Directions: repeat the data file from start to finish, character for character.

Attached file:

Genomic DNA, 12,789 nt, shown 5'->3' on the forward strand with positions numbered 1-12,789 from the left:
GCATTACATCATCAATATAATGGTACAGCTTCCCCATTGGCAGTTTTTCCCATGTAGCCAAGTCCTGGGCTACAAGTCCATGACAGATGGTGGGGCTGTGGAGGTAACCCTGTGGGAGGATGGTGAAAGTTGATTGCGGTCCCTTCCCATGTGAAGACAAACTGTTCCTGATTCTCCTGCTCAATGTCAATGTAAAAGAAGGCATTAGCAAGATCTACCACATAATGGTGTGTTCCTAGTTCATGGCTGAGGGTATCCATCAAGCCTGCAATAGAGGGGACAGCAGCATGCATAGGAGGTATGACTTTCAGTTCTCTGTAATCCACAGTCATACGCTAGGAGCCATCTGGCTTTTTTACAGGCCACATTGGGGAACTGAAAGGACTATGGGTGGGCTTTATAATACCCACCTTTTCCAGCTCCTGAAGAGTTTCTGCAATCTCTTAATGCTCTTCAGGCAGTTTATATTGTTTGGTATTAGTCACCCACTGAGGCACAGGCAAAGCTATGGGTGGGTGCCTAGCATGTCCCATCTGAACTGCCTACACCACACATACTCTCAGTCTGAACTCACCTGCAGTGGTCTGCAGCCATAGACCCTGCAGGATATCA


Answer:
Genomic DNA, 12,789 nt, shown 5'->3' on the forward strand with positions numbered 1-12,789 from the left:
GCATTACATCATCAATATAATGGTACAGCTTCCCCATTGGCAGTTTTTCCCATGTAGCCAAGTCCTGGGCTACAAGTCCATGACAGATGGTGGGGCTGTGGAGGTAACCCTGTGGGAGGATGGTGAAAGTTGATTGCGGTCCCTTCCCATGTGAAGACAAACTGTTCCTGATTCTCCTGCTCAATGTCAATGTAAAAGAAGGCATTAGCAAGATCTACCACATAATGGTGTGTTCCTAGTTCATGGCTGAGGGTATCCATCAAGCCTGCAATAGAGGGGACAGCAGCATGCATAGGAGGTATGACTTTCAGTTCTCTGTAATCCACAGTCATACGCTAGGAGCCATCTGGCTTTTTTACAGGCCACATTGGGGAACTGAAAGGACTATGGGTGGGCTTTATAATACCCACCTTTTCCAGCTCCTGAAGAGTTTCTGCAATCTCTTAATGCTCTTCAGGCAGTTTATATTGTTTGGTATTAGTCACCCACTGAGGCACAGGCAAAGCTATGGGTGGGTGCCTAGCATGTCCCATCTGAACTGCCTACACCACACATACTCTCAGTCTGAACTCACCTGCAGTGGTCTGCAGCCATAGACCCTGCAGGATATCA